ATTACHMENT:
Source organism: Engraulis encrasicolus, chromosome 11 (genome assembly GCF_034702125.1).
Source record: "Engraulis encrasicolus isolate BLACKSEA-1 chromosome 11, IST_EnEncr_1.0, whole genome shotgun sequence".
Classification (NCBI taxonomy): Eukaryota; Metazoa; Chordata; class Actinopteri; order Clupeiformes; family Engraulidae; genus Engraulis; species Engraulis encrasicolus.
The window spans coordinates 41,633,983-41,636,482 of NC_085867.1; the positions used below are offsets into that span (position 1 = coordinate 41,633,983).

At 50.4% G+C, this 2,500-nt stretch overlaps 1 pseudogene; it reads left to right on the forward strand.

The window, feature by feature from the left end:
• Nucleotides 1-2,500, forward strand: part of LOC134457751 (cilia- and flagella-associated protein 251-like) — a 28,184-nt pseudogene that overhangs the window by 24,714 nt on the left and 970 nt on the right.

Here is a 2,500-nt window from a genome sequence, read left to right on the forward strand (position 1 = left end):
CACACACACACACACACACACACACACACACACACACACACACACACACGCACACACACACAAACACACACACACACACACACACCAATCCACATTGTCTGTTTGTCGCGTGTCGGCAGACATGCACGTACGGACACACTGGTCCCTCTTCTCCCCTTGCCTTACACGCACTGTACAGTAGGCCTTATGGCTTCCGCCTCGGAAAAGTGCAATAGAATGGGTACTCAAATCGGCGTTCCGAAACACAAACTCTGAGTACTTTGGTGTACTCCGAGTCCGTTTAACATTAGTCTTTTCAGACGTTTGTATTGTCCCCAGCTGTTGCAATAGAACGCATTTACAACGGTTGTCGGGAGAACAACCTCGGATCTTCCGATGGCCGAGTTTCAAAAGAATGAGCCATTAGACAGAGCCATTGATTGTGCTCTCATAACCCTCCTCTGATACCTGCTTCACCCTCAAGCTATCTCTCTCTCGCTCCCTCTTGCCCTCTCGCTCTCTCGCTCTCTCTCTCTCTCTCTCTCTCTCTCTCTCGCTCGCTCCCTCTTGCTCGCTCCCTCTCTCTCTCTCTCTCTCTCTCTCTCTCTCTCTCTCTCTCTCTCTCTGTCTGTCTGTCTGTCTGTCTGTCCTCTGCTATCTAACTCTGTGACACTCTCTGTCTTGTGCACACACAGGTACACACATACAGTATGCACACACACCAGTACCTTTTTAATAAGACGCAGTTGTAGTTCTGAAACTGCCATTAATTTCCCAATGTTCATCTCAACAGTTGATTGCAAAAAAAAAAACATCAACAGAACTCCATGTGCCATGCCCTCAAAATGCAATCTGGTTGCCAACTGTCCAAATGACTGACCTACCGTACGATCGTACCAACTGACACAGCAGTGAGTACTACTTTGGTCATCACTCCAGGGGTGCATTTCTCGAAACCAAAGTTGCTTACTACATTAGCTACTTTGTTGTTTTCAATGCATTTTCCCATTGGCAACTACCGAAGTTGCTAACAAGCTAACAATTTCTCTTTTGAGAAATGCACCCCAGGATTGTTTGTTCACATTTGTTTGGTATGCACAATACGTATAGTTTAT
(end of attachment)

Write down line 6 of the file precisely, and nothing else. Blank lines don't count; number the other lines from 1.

The window, feature by feature from the left end: